Along-standing problem in oncology is the variability of treatment response observed in early stage clinical trials. Drugs that fail to induce disease regression in most patients or prolong median progression-free survival (PFS) are deemed inactive and often abandoned, even when the drug exhibits profound activity in a small number of patients. We hypothesized that sequencing the tumor genomes of such “outlier” patients might identify unique somatic alterations that are the basis of their drug response, information that could in turn inform future clinical development.
We studied the tumor genome of a patient with metastatic bladder cancer who achieved a durable (>2 years) and ongoing complete response to everolimus, a drug targeting the mTORC1 (mammalian target of rapamycin) complex (Fig. 1A). The patient was enrolled in a phase II trial (ClinicalTrials. gov NCT00805 129) that failed to achieve its PFS end point. Whole-genome sequencing of DNA derived from the primary tumor and blood (1) identified 17,136 somatic missense mutations and small insertions and deletions (mutation rate of 6.21 per million bases). Of these, 140 were non-synonymous mutations within protein-coding or noncoding RNA regions of the genome. Structurally, this tumor genome was intact, lacking significant copy number alterations or functional translocations (Fig. 1B). Among confirmed coding mutations were (i) a two-base-pair deletion in the TSC1 (tuberous sclerosis complex 1) gene, resulting in a frameshift truncation (c.1907_1908del, p.Glu636fs), and (ii) a nonsense mutation in the NF2 (neurofibromatosis type 2) gene, creating a premature stop codon (c.863C>G, p.Ser288*). These loss-of-function mutations were noteworthy (table S1) because alterations in these genes have been associated with mTORC1 dependence in preclinical models (2). Sequencing of both genes in a second cohort of 96 high-grade bladder cancers identified five additional somatic TSC1 mutations, whereas no additional NF2 mutations were detected (fig. S1). Although the NF2 mutation was uncommon in bladder cancers, knockdown of NF2 expression in TSC1-null bladder cancer cells was associated with enhanced sensitivity to mTORC1 inhibition (fig. S1).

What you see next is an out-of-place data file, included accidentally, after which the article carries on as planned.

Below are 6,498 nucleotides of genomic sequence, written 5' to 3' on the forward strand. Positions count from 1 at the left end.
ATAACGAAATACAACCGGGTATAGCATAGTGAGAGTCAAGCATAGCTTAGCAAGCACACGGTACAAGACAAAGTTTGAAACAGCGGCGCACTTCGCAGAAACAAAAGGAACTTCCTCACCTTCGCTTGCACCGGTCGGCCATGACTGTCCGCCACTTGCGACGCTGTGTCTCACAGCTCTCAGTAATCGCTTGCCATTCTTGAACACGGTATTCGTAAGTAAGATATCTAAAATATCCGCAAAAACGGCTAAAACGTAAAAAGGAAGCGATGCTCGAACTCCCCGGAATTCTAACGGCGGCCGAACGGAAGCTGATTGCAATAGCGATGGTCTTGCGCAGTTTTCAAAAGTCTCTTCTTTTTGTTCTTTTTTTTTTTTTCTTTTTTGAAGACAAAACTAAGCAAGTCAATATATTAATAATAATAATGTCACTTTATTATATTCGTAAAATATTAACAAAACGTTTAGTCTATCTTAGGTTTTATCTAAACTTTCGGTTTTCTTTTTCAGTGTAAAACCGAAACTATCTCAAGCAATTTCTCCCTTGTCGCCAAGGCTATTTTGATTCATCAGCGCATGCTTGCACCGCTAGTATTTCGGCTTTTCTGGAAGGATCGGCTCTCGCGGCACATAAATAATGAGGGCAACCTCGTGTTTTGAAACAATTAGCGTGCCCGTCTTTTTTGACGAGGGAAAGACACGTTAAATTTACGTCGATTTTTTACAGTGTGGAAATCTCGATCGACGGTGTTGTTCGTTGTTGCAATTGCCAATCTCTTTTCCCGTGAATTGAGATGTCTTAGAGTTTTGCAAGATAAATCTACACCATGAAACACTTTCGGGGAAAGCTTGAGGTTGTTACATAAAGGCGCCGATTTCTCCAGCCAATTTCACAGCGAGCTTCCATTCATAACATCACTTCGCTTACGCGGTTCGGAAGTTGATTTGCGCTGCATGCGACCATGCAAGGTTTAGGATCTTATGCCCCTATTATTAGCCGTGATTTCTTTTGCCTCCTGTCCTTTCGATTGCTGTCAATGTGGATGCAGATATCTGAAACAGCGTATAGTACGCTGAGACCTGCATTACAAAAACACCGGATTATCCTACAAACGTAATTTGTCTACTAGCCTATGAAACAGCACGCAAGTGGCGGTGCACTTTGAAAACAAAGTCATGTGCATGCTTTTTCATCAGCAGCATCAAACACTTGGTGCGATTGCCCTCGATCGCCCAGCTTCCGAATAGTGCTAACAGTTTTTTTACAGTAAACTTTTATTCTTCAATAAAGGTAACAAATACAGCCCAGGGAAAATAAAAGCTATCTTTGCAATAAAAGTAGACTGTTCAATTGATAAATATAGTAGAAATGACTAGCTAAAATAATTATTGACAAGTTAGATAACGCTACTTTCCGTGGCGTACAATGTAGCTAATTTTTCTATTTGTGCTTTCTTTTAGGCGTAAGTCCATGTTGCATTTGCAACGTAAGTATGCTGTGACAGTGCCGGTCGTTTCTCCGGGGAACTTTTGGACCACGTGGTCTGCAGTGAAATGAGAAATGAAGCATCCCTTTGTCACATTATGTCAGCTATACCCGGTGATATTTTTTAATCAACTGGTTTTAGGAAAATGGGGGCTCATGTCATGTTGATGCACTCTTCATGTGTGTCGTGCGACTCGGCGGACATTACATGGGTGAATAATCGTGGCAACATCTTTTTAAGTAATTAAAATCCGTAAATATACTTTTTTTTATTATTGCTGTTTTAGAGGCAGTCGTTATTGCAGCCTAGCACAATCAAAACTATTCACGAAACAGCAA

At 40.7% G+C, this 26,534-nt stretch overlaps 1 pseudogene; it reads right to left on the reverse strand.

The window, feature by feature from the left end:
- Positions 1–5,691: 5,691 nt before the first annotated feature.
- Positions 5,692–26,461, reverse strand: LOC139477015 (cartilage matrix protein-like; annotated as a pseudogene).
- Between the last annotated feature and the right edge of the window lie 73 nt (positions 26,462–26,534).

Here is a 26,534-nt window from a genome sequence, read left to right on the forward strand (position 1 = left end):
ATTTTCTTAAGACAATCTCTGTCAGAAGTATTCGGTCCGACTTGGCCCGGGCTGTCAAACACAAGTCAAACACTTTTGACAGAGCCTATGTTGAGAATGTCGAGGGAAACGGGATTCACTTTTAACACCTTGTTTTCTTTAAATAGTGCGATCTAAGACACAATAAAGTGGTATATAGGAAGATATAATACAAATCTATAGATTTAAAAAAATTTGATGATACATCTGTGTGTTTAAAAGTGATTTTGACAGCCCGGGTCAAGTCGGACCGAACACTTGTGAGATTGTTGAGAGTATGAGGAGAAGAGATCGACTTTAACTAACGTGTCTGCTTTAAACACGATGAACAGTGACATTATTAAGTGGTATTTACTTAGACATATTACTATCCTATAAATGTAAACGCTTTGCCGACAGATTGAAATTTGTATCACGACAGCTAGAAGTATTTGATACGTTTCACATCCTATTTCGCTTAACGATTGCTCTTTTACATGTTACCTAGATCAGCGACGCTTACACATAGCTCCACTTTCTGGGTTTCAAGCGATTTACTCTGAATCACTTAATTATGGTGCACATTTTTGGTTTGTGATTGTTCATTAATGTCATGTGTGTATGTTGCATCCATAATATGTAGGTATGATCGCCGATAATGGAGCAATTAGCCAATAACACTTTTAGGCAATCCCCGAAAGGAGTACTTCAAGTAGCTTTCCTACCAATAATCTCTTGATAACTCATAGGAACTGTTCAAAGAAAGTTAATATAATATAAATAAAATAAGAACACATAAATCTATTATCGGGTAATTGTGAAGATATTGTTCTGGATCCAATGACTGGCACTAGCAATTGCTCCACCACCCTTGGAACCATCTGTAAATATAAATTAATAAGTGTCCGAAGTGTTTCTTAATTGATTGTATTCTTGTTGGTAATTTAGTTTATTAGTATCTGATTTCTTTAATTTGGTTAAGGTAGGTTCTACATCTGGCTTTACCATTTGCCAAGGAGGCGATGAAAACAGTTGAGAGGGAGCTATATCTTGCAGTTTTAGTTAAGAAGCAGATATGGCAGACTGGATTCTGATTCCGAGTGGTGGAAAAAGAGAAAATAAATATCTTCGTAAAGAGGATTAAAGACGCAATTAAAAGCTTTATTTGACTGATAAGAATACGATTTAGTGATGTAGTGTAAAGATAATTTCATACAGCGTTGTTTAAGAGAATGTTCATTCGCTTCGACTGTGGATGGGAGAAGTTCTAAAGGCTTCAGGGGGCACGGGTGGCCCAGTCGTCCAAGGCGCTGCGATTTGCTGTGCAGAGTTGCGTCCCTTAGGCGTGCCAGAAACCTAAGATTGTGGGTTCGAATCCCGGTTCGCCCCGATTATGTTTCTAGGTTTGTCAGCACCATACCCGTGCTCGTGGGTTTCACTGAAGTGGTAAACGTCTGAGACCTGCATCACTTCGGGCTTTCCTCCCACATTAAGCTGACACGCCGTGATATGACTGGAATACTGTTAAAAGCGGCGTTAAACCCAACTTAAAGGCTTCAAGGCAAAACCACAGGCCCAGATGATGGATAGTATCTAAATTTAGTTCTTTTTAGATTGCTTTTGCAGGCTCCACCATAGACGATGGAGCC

Because TSC1 is mutated in a subset of bladder cancers (3), we explored whether TSC1 mutation is a biomarker of clinical benefit from everolimus therapy in this disease. We thus analyzed 13 additional bladder cancer patients treated with everolimus in the same trial with a targeted deep sequencing assay designed to interrogate the coding exons of ~200 genes commonly mutated in human cancers [(1) and fig. S1]. This analysis revealed three additional tumors harboring nonsense mutations in TSC1, including two patients who had minor responses to everolimus (Fig. 1C; 17 and 24% tumor regression). A fourth patient with 7% tumor regression had a somatic missense TSC1 variant of unknown functional consequence. In contrast, tumors from eight of the nine patients showing disease progression were TSC1 wild type. Patients with TSC1-mutant tumors remained on everolimus longer than those with wild-type tumors (7.7 versus 2.0 months, P= 0.004) with a significant improvement in time to recurrence (4.1 versus 1.8 months; hazard ratio = 18.5, 95% confidence interval 2.1 to 162, P = 0.001).
These results suggest that mTORC1-directed therapies may be most effective in cancer patients whose tumors harbor TSC1 somatic mutations (4) and demonstrate the feasibility of using whole-genome and capture-based sequencing methodologies in the clinical setting to identify previously unrecognized biomarkers of drug response in genetically heterogeneous solid tumors. Although single-patient anecdotes are often dismissed as failing to provide meaningful clinical evidence, this example illustrates the potential for such cases to inform future clinical development of drugs in molecularly defined populations.